Filed 1/3/20 CERTIFIED FOR PUBLICATION IN THE COURT OF APPEAL OF THE STATE OF CALIFORNIA SECOND APPELLATE DISTRICT DIVISION SIX THE PEOPLE, Plaintiff and Respondent, 2d Crim. No. B292450 (Super. Ct. No. 14C-38830) (San Luis Obispo County) v. IGNACIO FRANCO PALOMAR III, Defendant and Appellant. Ignacio Franco Palomar III, appeals from the judgment entered after a jury convicted him of second degree murder. (Pen. Code, §§ 187, subd. (a), 189.) The trial court found true allegations that he had been convicted of two prior serious felonies within the meaning of section 667, subdivision (a)(1), and two prior serious or violent felonies within the meaning of California’s “Three Strikes” law. (§§ 667, subds. (b)-(i), 1170.12, subds. (a)-(d).) The court dismissed one of the two strikes. It sentenced appellant to an aggregate term of 40 years to life consisting of 30 years to life for second degree murder (15 years to life doubled because of the one strike), plus 10 years for the two prior serious felony convictions within the meaning of section 667, subdivision (a)(1). The murder charge was based on a theory of implied malice. Appellant contends that the evidence is insufficient to support the jury’s finding of implied malice. We affirm. Facts “Viewing the entire record, as we must, in the light most favorable to the judgment and presuming in support thereof the existence of every fact the jury could have reasonably deduced from the evidence, we summarize the evidence as follows. [Citation.]” (People v. Lozano (1987) 192 Cal.App.3d 618, 621.) One evening Erik Wolting and Gregory Rustigian went to a bar. Wolting estimated that Rustigian probably drank about 10 beers at the bar. When asked if Rustigian was intoxicated, Wolting responded, “He seemed like he was pretty buzzed.” Wolting introduced Rustigian to Rosa Lopez. Rustigian “raised his voice” and said “something derogatory” about Mexicans. Rustigian was white. Rosa Lopez “recoiled and you could see that she wasn’t happy with what he said.” She “was upset with him.” Appellant, Rosa Lopez’s cousin, was inside the bar. Appellant is “a pretty big guy.” David Aguayo, a bouncer at the bar, was worried that appellant was going to get into a fight with Rustigian. Aguayo told appellant, “[Y]ou know I’m working here now and if you’re gonna do something, don’t do it inside, Dude.” Appellant threatened, “I’m gonna fuck homeboy up.” At about 11:30 p.m., Wolting and Rustigian left the bar. While they were getting ready to leave, Rosa Lopez’s sister, Victoria Lopez, approached them and said, “‘You guys are going to get jumped when you leave this bar.’” Rustigian did not take 2 the warning seriously. He said to the bar’s bouncers, “‘Ooh, I’m going to [get] jumped --’ ‘We’re going to get jumped when we walk out of here, ooh, I’m scared,’ and he was laughing.” Wolting testified, “[I]t was a joke, he was jesting because he was pretty confident of himself.” Rustigian weighed about 225 pounds and was “pretty solid. [He] [d]id construction [work] every day [and] went to the gym every day.” He was about five feet, ten inches tall. Michael Knopf was another bouncer at the bar. When Wolting and Rustigian left, Knopf heard Rustigian say: “‘I guess the Mexicans don’t want us to be here. God I hate fuckin’ Mexicans.’” Wolting and Rustigian were walking on a public street about 50 feet away from the bar. Wolting “saw a shadow in back of us and . . . heard some noise.” He turned around and saw “a black figure, just a shadow, because it was dark.” Rustigian turned around at the same time. He did not “make any kind of physical movement towards” the assailant. The assailant punched Rustigian in the face. Rustigian did not try “to take a swing [at] or . . . punch” the attacker. It “was a matter of seconds” between the time that Wolting first “noticed the assailant” and the time that Rustigian “got punched.” Wolting was standing next to Rustigian. Wolting was asked, “Was there time for [Rustigian] to have thrown a punch after you notic[ed] the assailant?” Wolting replied: “Hard to tell at that point, I don’t think so, but I’m not 100 percent certain. I didn’t see [Rustigian] throw anything.” He also “didn’t hear [Rustigian] say anything.” Wolting continued: “All I remember is him getting punched once and that was it. I think I would have recalled a scuffle, pretty darn certain that 3 would have been emblazed into my mind.” “I know there was some dialog[ue] . . . I think it was brief, but I don’t recall the content. . . . [I]t was definitely directed at [Rustigian] and not me.” “[T]here was some dialog[ue] and then it all happened very quickly.” The assailant “surprise[d] [us] as [we’re] turning around, in my head that’s what happened. That we were turning around, blank, blank, blank, blank, [Rustigian] gets hit.” After Rustigian was punched in the face, he “kind of jerked back, not too much, . . . but stayed standing erect and then fell down slowly.” “[H]e closed his eyes and he started . . . falling backwards . . . towards the [concrete] curb.” The back of Rustigian’s head “connected with the edge of the curb[;] it sounded like a watermelon being dropped off a building.” “[T]he attacker turned around and walked away.” Rosa Lopez told the police that appellant had admitted punching Rustigian. Blood was coming from Rustigian’s ears, mouth, and the back of his head. He was “having trouble breathing.” Wolting “thought he was dying.” Wolting “pull[ed] [Rustigian] off the curb because his head was dangling over the back edge of the curb.” Wolting wanted to assure that “his head would be level instead of leaning back as he was gurgling.” Wolting then called 911. Wolting was asked to “describe the force of the punch.” He replied: “[I]t had to be . . . incredibly powerful, because . . . [Rustigian] was a pretty solid, well-built, strong dude and . . . he rocked back pretty quick and passed out while standing up.” “I saw his eyes close and him just falling back . . . , without being able to break his fall. His eyes were closed and he just teetered 4 over.” Wolting heard a “thud when [Rustigian] got hit in the face.” “The full force of the punch [was] absorbed into his face.” On the right side of his head, Rustigian had “[a] fracture of the occipital bone, which is in the back of the base of the head, the temporal bone, which is deep to the ear, [and] the sphenoid bone, which is kind of in the middle of the head.” He also had a fracture of the “right orbit,” the bone structure around the right eye. A doctor opined, “[T]he fracture extent of the orbit . . . goes into the sphenoid sinus and then into the temporal bone which would indicate one continuous fracture.” The cause of death was “a very severe brain injury.” Appellant did not testify. He concedes “that the evidence supports a reasonable inference that he threw the punch that led to Rustigian’s death.” He also concedes “that a punch caused the victim to fall and strike his head on the concrete, resulting in a fatal head injury.” Defense Counsel’s Closing Argument to the Jury Defense counsel’s closing argument to the jury included, inter alia, the following points: (1) “[P]unching someone once, even if it’s in the face, is not deadly force” and “is not inherently dangerous.” “[T]hat is why boxing and MMA [mixed martial arts] is a youth sport taught to our boys and girls, . . . and at the heart of both boxing and MMA is punching people in the head.” (2) Appellant may have acted in self-defense when he punched Rustigian: “[Appellant] is not guilty of any of this if you find he was lawfully defending himself or reacting reasonably to something that Mr. Rustigian initiated.” “[I]f you’re . . . drunk, . . . and you’re shouting out things like . . . ‘I fuckin’ hate Mexicans’ you just might swing first if one of those Mexicans 5 follows you out of the bar.” “[W]hat are the chances that [Rustigian is] just going to . . . turn around swinging?” “[W]e . . . don’t know who threw the first punch . . . .” It is reasonable to conclude that “Rustigian knew to be on guard [because of Victoria Lopez’s warning that he was ‘going to get jumped’] and [therefore] turned around swinging.” The jury rejected defense counsel’s theories. It found appellant guilty of second degree murder even though it had been instructed on both perfect and imperfect self-defense as well as the lesser included offense of voluntary manslaughter based on a killing committed “because of a sudden quarrel or in the heat of passion.” The jury was also instructed on involuntary manslaughter: “When a person commits an unlawful killing but does not intend to kill and does not act with conscious disregard for human life, then the crime is involuntary manslaughter.” Implied Malice “Murder is the unlawful killing of a human being or a fetus ‘with malice aforethought.’ (Pen.Code, § 187, subd. (a).) . . . Malice may be either express (as when a defendant manifests a deliberate intention to take away the life of a fellow creature) or implied. [Citation.]” (People v. Cravens (2012) 53 Cal.4th 500, 507 (Cravens).) The prosecution of appellant for murder was based on a theory of implied malice. “‘Malice is implied when the killing is proximately caused by “‘an act, the natural consequences of which are dangerous to life, which act was deliberately performed by a person who knows that his conduct endangers the life of another and who acts with conscious disregard for life.’” [Citation.] In short, implied malice requires a defendant’s 6 awareness of engaging in conduct that endangers the life of another . . . .’ [Citation.]” (Cravens, supra, 53 Cal.4th at p. 507.) Standard of Review Appellant claims that the evidence is insufficient to support the jury’s finding of implied malice. “Our task is clear. ‘On appeal we review the whole record in the light most favorable to the judgment to determine whether it discloses substantial evidence—that is, evidence that is reasonable, credible, and of solid value—from which a reasonable trier of fact could find the defendant guilty beyond a reasonable doubt. [Citation.]’ . . . The conviction shall stand ‘unless it appears “that upon no hypothesis whatever is there sufficient substantial evidence to support [the conviction].”’ [Citation.]” (Cravens, supra, 53 Cal.4th at p. 508.) “All conflicts in the evidence are resolved in favor of the judgment . . . .” (People v. Neely (2009) 176 Cal.App.4th 787, 793.) “[W]e must . . . presume in support of the judgment the existence of every fact the trier could reasonably deduce from the evidence. [Citation.] [¶] Although we must ensure the evidence is reasonable, credible, and of solid value, nonetheless it is the exclusive province of the trial judge or jury to determine the credibility of a witness and the truth or falsity of the facts on which that determination depends. [Citation.]” (People v. Jones (1990) 51 Cal.3d 294, 314.) “‘“‘“If the circumstances reasonably justify the trier of fact’s findings, the opinion of the reviewing court that the circumstances might also reasonably be reconciled with a contrary finding does not warrant a reversal of the judgment.”’ . . .”’” (Cravens, supra, at p. 508.) Cravens Cravens is the controlling authority. There, the “defendant ‘came flying out’ without warning and ‘coldcocked’ Kauanui” with 7 “a sucker punch” to the head. (Cravens, supra, 53 Cal.4th at p. 509.) At the time of the blow, Kauanui was standing in the street. Witnesses “opined that Kauanui was unconscious from the blow before he hit the ground. The punch was described by witnesses as ‘extremely hard’ and ‘one of the hardest punches I’ve ever seen thrown.’ [One witness] added that ‘[i]t was a knockout. . . . [A]ll you heard was like boom, like, from his head hitting the concrete. . . .’ Even the neighbors could hear the sound of his skull hitting the ground. A pool of blood started to stream from the back of Kauanui’s head.” (Id. at p. 505.) The defendant did not provide any assistance to Kauanui. A companion drove defendant away from the scene. “An ambulance took Kauanui to the hospital. Kauanui had a blood-alcohol level of 0.17 percent when he was admitted, and his blood contained traces of marijuana.” (Cravens, supra, 53 Cal.4th at p. 505.) Kauanui died. “The cause of death was bluntforce head injuries.” (Id. at p. 506.) The Supreme Court reversed the Court of Appeal’s decision that the evidence was insufficient to support the defendant’s conviction of second degree murder based on an implied malice theory. Substantial Evidence Supports the Finding of Implied Malice “[W]e must determine whether there is sufficient evidence to satisfy both the physical and the mental components of implied malice, the physical component being ‘“the performance of ‘an act, the natural consequences of which are dangerous to life,’”’ and the mental component being ‘“the requirement that the defendant ‘knows that his conduct endangers the life of another and . . . acts with a conscious disregard for life.’”’ [Citation.] We 8 conclude that both components are satisfied here.” (Cravens, supra, 53 Cal.4th at p. 508.) The Physical Component of Implied Malice Is Satisfied “This state has long recognized ‘that an assault with the fist . . . may be made in such a manner and under such circumstances as to make the killing murder.’ [Citation.] However, ‘if the blows causing death are inflicted with the fist, and there are no aggravating circumstances, the law will not raise the implication of malice aforethought, which must exist to make the crime murder.’ [Citation.] Based on our review of the record, we find sufficient evidence that the manner of the assault and the circumstances under which it was made rendered the natural consequences of [appellant’s] conduct dangerous to life.” (Cravens, supra, 53 Cal.4th at p. 508.) “First, the record shows that [appellant] targeted a . . . victim who was [obviously] intoxicated . . . and [therefore] vulnerable.” (Cravens, supra, 53 Cal.4th at p. 508.) Knopf, a bouncer at the bar, testified that Rustigian was “lightheaded, . . . buzzed” when he entered the bar. Knopf said to Rustigian, “[Y]ou look a little buzzed.” Rustigian replied, “‘We’re a little buzzed,’ . . . ‘but we’re not going to drink no more, we’re good.’” However, according to Wolting, Rustigian probably drank about 10 beers at the bar and “was pretty buzzed.” Victoria Lopez testified: Rustigian “was just drunk” and “very intoxicated.” She “approach[ed] [Wolting] and said that . . . [Rustigian] is . . . really drunk and he’s upsetting a lot of people.” Aguayo testified that Rustigian “was slamming [his] fist on the bar counter.” During closing argument to the jury, defense counsel said, “[T]here’s no doubt [Rustigian] was highly intoxicated and it appears [appellant] was not intoxicated at all.” Since appellant observed 9 Rustigian’s conduct inside the bar, he must have known that Rustigian was intoxicated. Second, it is reasonable to infer that the blow delivered by appellant “was a very hard punch.” (Cravens, supra, 53 Cal.4th at p. 509.) “The punch was hard enough to knock [Rustigian] unconscious, despite his [size] and fitness, even before he hit the ground.” (Ibid.) Wolting heard a “thud when [Rustigian] got hit in the face.” He testified that the punch must have been “incredibly powerful, because . . . [Rustigian] was a pretty solid, well-built, strong dude and . . . he . . . passed out while standing up.” Third, “[appellant’s] conduct . . . guaranteed that [if Rustigian fell, he] would fall on a very hard surface, such as the pavement or the concrete curb. ‘The consequences which would follow a fall upon a concrete walk must have been known to [appellant].’ [Citations.]” (Cravens, supra, 53 Cal.4th at p. 509.) Fourth, and “[p]erhaps worst of all, [appellant] decked [Rustigian] with a sucker punch.”1 (Cravens, supra, 53 Cal.4th at p. 509.) Appellant surreptitiously approached Rustigian from behind in the dark while he was walking away from the bar. Without warning, appellant punched him in the face before he had time to defend himself. “That [appellant] used a sucker punch here” shows that he “intended to catch [Rustigian] at his A “sucker punch” is “a punch made without warning or while the recipient is distracted, allowing no time for preparation or defense on the part of the recipient.” <https://en.wikipedia.org /wiki/Sucker_punch> [as of Nov. 5, 2019], archived at <https://perma.cc/WA4A-7A5C>. In his opening brief appellant states, “Wolting initially told police that Rustigian was hit with a ‘“full on sucker punch”’. . . .” 1 10 most vulnerable . . . .” (Ibid.) “The jury could reasonably have found that at the time [appellant] attacked, [Rustigian] posed no threat and was not behaving in an aggressive manner.” (Ibid.) “[T]he record supported the jury’s finding that [Rustigian] was . . . completely unaware that he needed to defend himself against a forceful punch, let alone a forceful punch to the head.” (Id. at p. 510.) Thus, “[c]onsidering the totality of the circumstances, . . . the jury could reasonably find that [the physical component of implied malice was satisfied because appellant’s] act of violence was predictably dangerous to human life.” (Cravens, supra, 53 Cal.4th at p. 510.) It is reasonable to infer that appellant delivered “an extremely powerful blow to the head calculated to catch the impaired victim off guard, without any opportunity for the victim to protect his head, and thereby deliver the victim directly and rapidly at his most vulnerable to a most unforgiving surface.” (Id. at p. 511.) The Mental Component of Implied Malice Is Satisfied Sufficient evidence in “[t]he record also supports the jury’s finding of the mental component of implied malice.” (Cravens, supra, 53 Cal.4th at p. 511.) This component is satisfied if appellant knew that his conduct endangered Rustigian’s life and he acted with a conscious disregard for life. (Id. at p. 508.) “This component is ordinarily proven by illustrating the circumstances leading to the ultimate deadly result.” (People v. Guillen (2014) 227 Cal.App.4th 934, 988.) “Of course, the jury was entitled to infer [appellant’s] subjective awareness that his conduct endangered [Rustigian’s] life from the circumstances of the attack alone, the natural consequences of which were dangerous to human life. [Citation.] 11 But [appellant’s] behavior before and after [his punch] further demonstrated that this was not . . . a simple fistfight . . . . These facts, too, bolstered the finding of implied malice. [Citation.]” (Cravens, supra, 53 Cal.4th at p. 511.) Before leaving the bar, appellant said to Aguayo, “I’m gonna fuck homeboy up.” Appellant must have boasted to Victoria Lopez that he was going to ambush Rustigian. Otherwise, she would not have warned Wolting and Rustigian, “‘You guys are going to get jumped when you leave this bar.’” According to the American Heritage Dictionary, in this context “jump” means, “To spring upon in sudden attack; assault or ambush: Muggers jumped him in the park.” <https://www. ahdictionary.com/word/search.html?q=jump; see definition 3 under “v.tr.”> [as of Nov. 5, 2019], archived at <https://perma. cc/Y8MC-VQGV>. “Then, having knocked [Rustigian] unconscious and with his head split open on the ground, [appellant] took no steps to ascertain [Rustigian’s] condition or to secure emergency assistance.” (Cravens, supra, 53 Cal.4th at p. 511.) Instead, he “turned around and walked away.” Appellant must have known that Rustigian had been severely injured. Wolting testified that, when Rustigian’s head hit the curb, “it sounded like a watermelon being dropped off a building.” Blood was coming from Rustigian’s ears, mouth, and the back of his head. By walking away without taking any measures to assist Rustigian, appellant manifested a callous indifference to human life. Reply to Dissenting Opinion Almost 80 years ago, Justice Raglan Tuttle said: “The consequences which would follow a fall upon a concrete walk must have been known to appellant.” (People v. Efstathious 12 (1941) 47 Cal.App.2d 441, 443.) Our Supreme Court has cited this case and this language with approval. The Court of Appeal, and then the Supreme Court, have recognized the obvious: An assailant who strikes a victim standing on concrete bears the risk that the victim will fall, hit his head upon concrete, and will die. Concrete has not gotten any softer in 80 years and appellant is chargeable with that knowledge. The dissenting opinion asserts that Cravens is factually distinguishable. It reasons that appellant’s sucker punch does not support a finding of implied malice because, unlike Cravens, the punch was not preceded by “a protracted assault by a group of men . . . includ[ing] threats, a chase, and a beating” that left the victim “virtually helpless.” (Dis. opn., post, at p. 5.) But the key to understanding Cravens is not the prior group beating of the victim. The key is the victim’s extreme vulnerability and the powerful sucker punch to the head delivered while the victim was standing on a concrete surface. Where, as here, these factors are present, the defendant cannot escape liability for implied-malice murder merely because the victim was not violently beaten before the sucker punch. In Cravens the Supreme Court concluded that the evidence was sufficient to satisfy the elements of implied-malice murder. It did not suggest that the evidence would be insufficient under the factual scenario of the present case. The dissenting opinion disputes the jury’s drawn inference that appellant must have been aware of the potentially lethal consequences that could result from Rustigian’s fall to the concrete pavement: “Such an inference may reasonably flow when, as in Cravens, the victim has been chased, beaten, stomped and ultimately punched in the face, a very different scenario from the instant case.” (Dis. opn., 13 post, at p. 3.) We cannot see why such an inference cannot be reasonably drawn here. The Court of Appeal drew a similar inference in People v. Efstathiou (1941) 47 Cal.App.2d 441. There, the defendant worked as a cook at the victim’s restaurant. Immediately after the victim had fired the defendant and left the restaurant, the defendant ran after him. They “exchanged blows with their fists . . . .” (Id. at p. 442.) The defendant “hit [the victim] and knocked him down.” (Ibid.) The victim struck his head on the concrete sidewalk and died from a skull fracture. The Court of Appeal upheld the jury’s second degree murder conviction based on implied malice. Here the facts are, in our view, more egregious than in Cravens or Efstathiou. This was a deadly stealth attack motivated by racial animus. Appellant announced his intention to attack the victim. He did so in no uncertain terms. We do not know for sure what appellant meant by his statement to “fuck homeboy up.” But we do know this: the jury could reasonably find, based upon his statement, that he was acting with implied malice, i.e., a conscious disregard for life. To be sure, the victim started it. And, appellant finished it. Conclusion “For [the above] reasons, we conclude that the evidence of [appellant’s] conduct and his mental state satisfied the elements of implied malice.” (Cravens, supra, 53 Cal.4th at p. 511.) Appellant’s contention fails because this court must view the evidence in a light most favorable to respondent and presume in support of the judgment the existence of every fact the trier could reasonably deduce from the evidence. 14 The judgment is affirmed. CERTIFIED FOR PUBLICATION. YEGAN, Acting P. J. I concur: TANGEMAN, J. 15 TANGEMAN, J., Concurring: I concur. I agree with the majority opinion and its rationale as it applies to the outcome in this case; however, I disagree with the statement that our Supreme Court has “recognized the obvious: An assailant who strikes a victim standing on concrete bears the risk that the victim will fall, hit his head upon concrete, and will die.” (Maj. opn. ante, at p. 13.) Striking a victim who stands on concrete does not alone establish the aggravating circumstances necessary to support a finding of implied malice. Nor do I believe that the facts here are “more egregious” than those in People v. Cravens (2012) 53 Cal.4th 500. (Maj. opn. ante, at p. 14.) Finally, although I share my dissenting colleague’s view that it is difficult to reconcile the facts of this assault with the conclusion that appellant’s conduct carried “a high probability that it [would] result in death” (at p. 4, post, italics omitted), the additional facts surrounding the group assault on the victim in Cravens are not enough to distinguish Cravens from this case. Accordingly, we are bound to follow Cravens here. (Auto Equity Sales, Inc. v. Superior Court (1962) 57 Cal.2d 450, 455.) CERTIFIED FOR PUBLICATION. TANGEMAN, J. 1 PERREN, J., Dissenting: My colleagues and I agree that Cravens1 is controlling. In Cravens, our Supreme Court affirmed the defendant’s conviction for second degree murder concluding, after extensively discussing the underlying facts, that substantial evidence supported the verdict of the trial jury. (Cravens, supra, 53 Cal.4th at pp. 508512.) My colleagues rely upon a pairing of the facts in Cravens with the facts in the instant matter and conclude that the cases are indistinguishable. I respectfully disagree. In the factual distinction is to be found the difference between implied malice murder and manslaughter. I would reverse.2 The Pairing: Seth Cravens followed Emery Kauanui from a bar. Cravens punched Kauanui in the face. Kauanui fell 1 People v. Cravens (2012) 53 Cal.4th 500 (Cravens). Respondent’s brief erroneously states that the jury convicted appellant of both second degree murder (count 1) and voluntary manslaughter (count 2). After the verdict was returned the trial court asked the prosecutor, “As to Count 2, which was being essentially pursued on a lesser included theory, are the People moving to dismiss Count 2?” Following the People’s agreement, the court further inquired: “And that’s conditioned on the continuing validity of the jury’s verdict of guilt as to count 1?” The prosecutor agreed. The jury returned a verdict of guilty of second degree murder. No other verdicts were returned. Immediately thereafter the jury was discharged. The jury was correctly instructed to consider count 2 as a lesser included offense to count 1 and that if a verdict of second degree murder was their verdict the jury was not to complete or sign any other forms. The next entry in the clerk’s minutes of that same date, however, states: “Oral Motion to dismiss Count 002 made by the People is granted.” 2 1 backwards, struck his head on the pavement and died from head injuries suffered in the fall. Appellant followed Gregory Rustigian from a bar. Appellant punched Rustigian in the face. Rustigian fell backwards, struck his head on the pavement and died from head injuries suffered in the fall. Here the similarity ends. The majority says that in Cravens, “the ‘defendant “came flying out” without warning and “coldcocked” [the victim]’ with a ‘sucker punch’ to the head.” (Maj. opn. ante, at pp. 7-8, quoting Cravens, supra, 53 Cal.4th at p. 509.) This description omits the facts that distinguish Cravens from this case. Yes, the defendant in Cravens did “fly out” but only after he and his four cohorts jumped in a car, pursued victim to his home, and beat and kicked him. (Cravens, at pp. 503-505.) It was only when the stunned victim slowly rose from the beating that the defendant “sucker punch[ed]” him causing him to fall and strike his head. (Id. at p. 509.) The evidence also showed that the defendant had a history of “sucker punch[ing]” others. (Id. at pp. 509-510.) Here, by contrast, an angry appellant followed Rustigian from the bar and punched him once in the face. Rustigian was out on his feet and fell, striking his head on the concrete curb. The majority, quoting from Cravens, concludes “‘the record shows that [appellant] targeted a . . . victim who was [obviously] intoxicated . . . and therefore vulnerable.’” (Maj. opn. ante, at p. 9, quoting Cravens, supra, 53 Cal.4th at p. 508.) The majority does not mention, however, that Cravens was accompanied by four of his former football buddies. They confronted the victim in a bar after he accidentally spilled beer on one of them while dancing with his girlfriend. Tempers flared. The victim left the bar with his girlfriend and she drove him home. Sometime later, 2 the defendant and his companions drove to the victim’s home and beat and kicked him. The defendant continued the attack by punching the victim in the face, causing the victim to fall backward and sustain the injuries that caused his death. (Cravens, at pp. 502-505.) The evidence at trial showed “[the] defendant swung hard against a fatigued and intoxicated victim who was two inches shorter and 60 pounds lighter.” (Id. at p. 509.) The height advantage was magnified by Cravens standing on a surface “extra inches” above the victim when he struck the fatal punch. (Ibid.) We are also told by the majority that “‘[appellant’s] conduct . . . guaranteed that [if Rustigian fell, he] would fall on a very hard surface, such as the pavement or the concrete curb. “The consequences which would follow a fall upon a concrete walk must have been known to [appellant].” [Citations.]’” (Maj. opn. ante, at p. 10, quoting Cravens, supra, 53 Cal.4th at p. 509.) Such an inference may reasonably flow when, as in Cravens, the victim has been chased, beaten, stomped and ultimately punched in the face, a very different scenario from the instant case. Here, the combatants who were roughly the same size, were standing on a flat surface facing one another at the time the blow was struck. What we do know of appellant is that he was angered by Rustigian’s racist comments. We also know that Rustigian had been twice warned that he had angered others in the bar and had been warned he was going to be “jumped.” He dismissed the threat out of hand. “In the trial of cases of homicide committed by violence it is almost always important to consider the character of the weapon with which the homicide was committed, and all through the cases great emphasis is laid on the fact that a weapon likely to 3 produce death was used by the accused. If the means employed be not dangerous to life, or, in other words, if the blows causing death are inflicted with the fist, and there are no aggravating circumstances, the law will not raise the implication of malice aforethought, which must exist to make the crime murder. The distinguishing characteristic respecting the two crimes of murder and manslaughter is malice. Without the presence of this element of malice the crime does not reach the higher degree of murder, but amounts simply to manslaughter.” (People v. Munn (1884) 65 Cal. 211, 213; see also Cravens, supra, 53 Cal.4th at p. 508, citing Munn, at p. 212; Cravens, at pp. 516-617 (dis. opn. of Kennard, J.).) The doctrine of implied malice contains both a physical (objective) component and a mental (subjective) component. The physical component requires “‘“the performance of ‘an act, the natural consequences of which are dangerous to life.’”’” (Cravens, supra, 53 Cal.4th at p. 508; People v. Phillips (1966) 64 Cal.2d 574, 587, overruled on other grounds by People v. Flood (1998) 18 Cal.4th 470, 490, fn. 12.) The pattern jury instruction on implied malice murder states that “[a] natural and probable consequence is one that a reasonable person would know is likely to happen if nothing unusual intervenes.” (CALCRIM No. 520, italics omitted.) “Phrased in a different way, malice may be implied when [the] defendant does an act with a high probability that it will result in death and does it with a base antisocial motive and with a wanton disregard for human life. [Citation.]” (People v. Watson (1981) 30 Cal.3d 290, 300, italics added (Watson); People v. Thomas (1953) 41 Cal.2d 470, 480 (conc. opn. of Traynor, J.).)3 Our Supreme Court has recognized that these definitions of implied malice are synonymous. (People v. Knoller (2007) 41 3 4 The mental component requires a finding the defendant “‘“‘knows that his conduct endangers the life of another and . . . acts with conscious disregard for life.’”’ [Citation.]” (Watson, at p. 300.) A defendant’s conscious disregard of the risk of serious bodily injury is insufficient to support a finding of implied malice; rather, “implied malice requires an awareness of the risk of death.” (People v. Knoller (2007) 41 Cal.4th 139, 155-156, italics added.) The facts and circumstances in Cravens “fall just within the outer bounds of conduct sufficiently dangerous to” establish implied malice. (Cravens, supra, 53 Cal.4th at p. 514 (conc. opn. of Liu, J.).) Here the facts and circumstances lie outside that boundary. In cases involving a single punch something in addition to the blow is required. Cravens involved far more that a single punch. It involved a protracted assault by a group of men and included threats, a chase, and a beating inflicted by the group ending with defendant striking the virtually helpless victim in the face with his fist. No such comparable facts or circumstances are presented in this case. Appellant’s conduct, while reprehensible, falls outside the outer bounds of conduct sufficiently dangerous to support a finding that he committed an act with a high degree of probability that it would result in death. Reviewing “the whole record in the light most favorable to the judgment below,” I conclude that the evidence is insubstantial that is, it does not disclose “evidence which is reasonable, credible, and of solid value such that a reasonable Cal.4th 139, 152.) Although our Supreme Court’s recent cases have not referred to the definition set forth in Watson and Thomas, the court “[h]as never disavowed the Thomas formulation of implied malice, particularly with respect to the objective component. [Citation.]” (Cravens, supra, 53 Cal.4th at pp. 512-513 (conc. opn. of Liu, J.).) 5 trier of fact could find the defendant guilty beyond a reasonable doubt.” (People v Johnson (1980) 26 Cal.3d, 557, 578.) It neither “‘reasonably inspires confidence’” nor is it of “‘“solid value.”’” (People v Morris (1988) 46 Cal.3d 1, 19, disapproved on other grounds by In re Sassounian (1995) 9 Cal.4th 535, 543-545.) I would reverse. CERTIFIED FOR PUBLICATION. PERREN, J. 6 Jacquelyn H. Duffy, Judge Superior Court County of San Luis Obispo ______________________________ Mark R. Feeser, under appointment by the Court of Appeal for Defendant and Appellant. Xavier Becerra, Attorney General, Lance E. Winters, Assistant Attorney General, Zee Rodriguez, Supervising Deputy Attorney General, Theresa A. Patterson, Deputy Attorney General, for Plaintiff and Respondent.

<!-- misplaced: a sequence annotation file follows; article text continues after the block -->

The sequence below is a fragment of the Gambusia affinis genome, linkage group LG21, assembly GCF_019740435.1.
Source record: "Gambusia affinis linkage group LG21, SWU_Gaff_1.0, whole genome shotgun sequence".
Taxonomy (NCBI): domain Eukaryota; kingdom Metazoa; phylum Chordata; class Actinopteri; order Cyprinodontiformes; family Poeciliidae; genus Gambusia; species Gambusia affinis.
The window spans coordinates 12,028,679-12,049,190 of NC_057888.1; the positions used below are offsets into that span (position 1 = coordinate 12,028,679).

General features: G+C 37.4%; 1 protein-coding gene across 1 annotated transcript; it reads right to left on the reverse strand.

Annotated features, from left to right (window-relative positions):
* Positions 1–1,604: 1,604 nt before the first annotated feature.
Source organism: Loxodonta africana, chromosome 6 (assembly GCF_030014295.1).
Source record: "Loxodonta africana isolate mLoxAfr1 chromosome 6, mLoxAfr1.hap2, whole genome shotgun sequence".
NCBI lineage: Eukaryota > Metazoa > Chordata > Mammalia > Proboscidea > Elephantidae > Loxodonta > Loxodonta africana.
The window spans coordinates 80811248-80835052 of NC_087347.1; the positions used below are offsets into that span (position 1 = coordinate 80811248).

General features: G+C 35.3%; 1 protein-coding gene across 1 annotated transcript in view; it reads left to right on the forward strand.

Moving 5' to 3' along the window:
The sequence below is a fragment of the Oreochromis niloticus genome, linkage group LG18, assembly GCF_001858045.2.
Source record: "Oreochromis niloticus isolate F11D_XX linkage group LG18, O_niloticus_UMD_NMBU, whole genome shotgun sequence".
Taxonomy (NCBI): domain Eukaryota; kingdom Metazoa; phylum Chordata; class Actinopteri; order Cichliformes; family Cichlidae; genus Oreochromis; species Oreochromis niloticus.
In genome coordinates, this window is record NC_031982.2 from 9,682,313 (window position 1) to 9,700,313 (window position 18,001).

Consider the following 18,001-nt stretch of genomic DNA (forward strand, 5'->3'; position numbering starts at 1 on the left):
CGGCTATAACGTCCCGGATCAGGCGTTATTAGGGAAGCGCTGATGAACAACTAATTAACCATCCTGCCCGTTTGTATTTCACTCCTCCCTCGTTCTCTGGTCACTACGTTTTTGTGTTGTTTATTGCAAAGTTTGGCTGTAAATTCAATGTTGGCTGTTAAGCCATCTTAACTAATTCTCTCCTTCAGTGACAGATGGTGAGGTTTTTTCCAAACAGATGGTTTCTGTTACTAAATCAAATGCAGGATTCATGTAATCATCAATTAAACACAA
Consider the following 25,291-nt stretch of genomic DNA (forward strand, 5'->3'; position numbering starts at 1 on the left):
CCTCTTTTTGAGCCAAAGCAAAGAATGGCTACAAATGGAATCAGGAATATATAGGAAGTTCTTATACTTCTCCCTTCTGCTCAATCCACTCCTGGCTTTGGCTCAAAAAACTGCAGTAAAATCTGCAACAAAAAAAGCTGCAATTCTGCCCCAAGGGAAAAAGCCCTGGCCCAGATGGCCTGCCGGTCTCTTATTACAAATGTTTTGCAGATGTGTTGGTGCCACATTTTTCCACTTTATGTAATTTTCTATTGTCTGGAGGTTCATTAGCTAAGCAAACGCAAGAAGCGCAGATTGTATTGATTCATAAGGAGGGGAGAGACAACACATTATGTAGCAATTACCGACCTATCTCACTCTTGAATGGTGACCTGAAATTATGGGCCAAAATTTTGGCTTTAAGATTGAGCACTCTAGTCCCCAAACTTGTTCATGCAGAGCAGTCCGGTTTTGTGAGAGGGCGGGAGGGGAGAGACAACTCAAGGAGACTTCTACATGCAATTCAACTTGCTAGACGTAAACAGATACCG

Primary Holding
The Court of Appeal affirmed defendant's conviction of second degree murder, holding that substantial evidence supported the finding of implied malice.

Disclaimer: Justia Annotations is a forum for attorneys to summarize, comment on, and analyze case law published on our site. Justia makes no guarantees or warranties that the annotations are accurate or reflect the current state of law, and no annotation is intended to be, nor should it be construed as, legal advice. Contacting Justia or any attorney through this site, via web form, email, or otherwise, does not create an attorney-client relationship.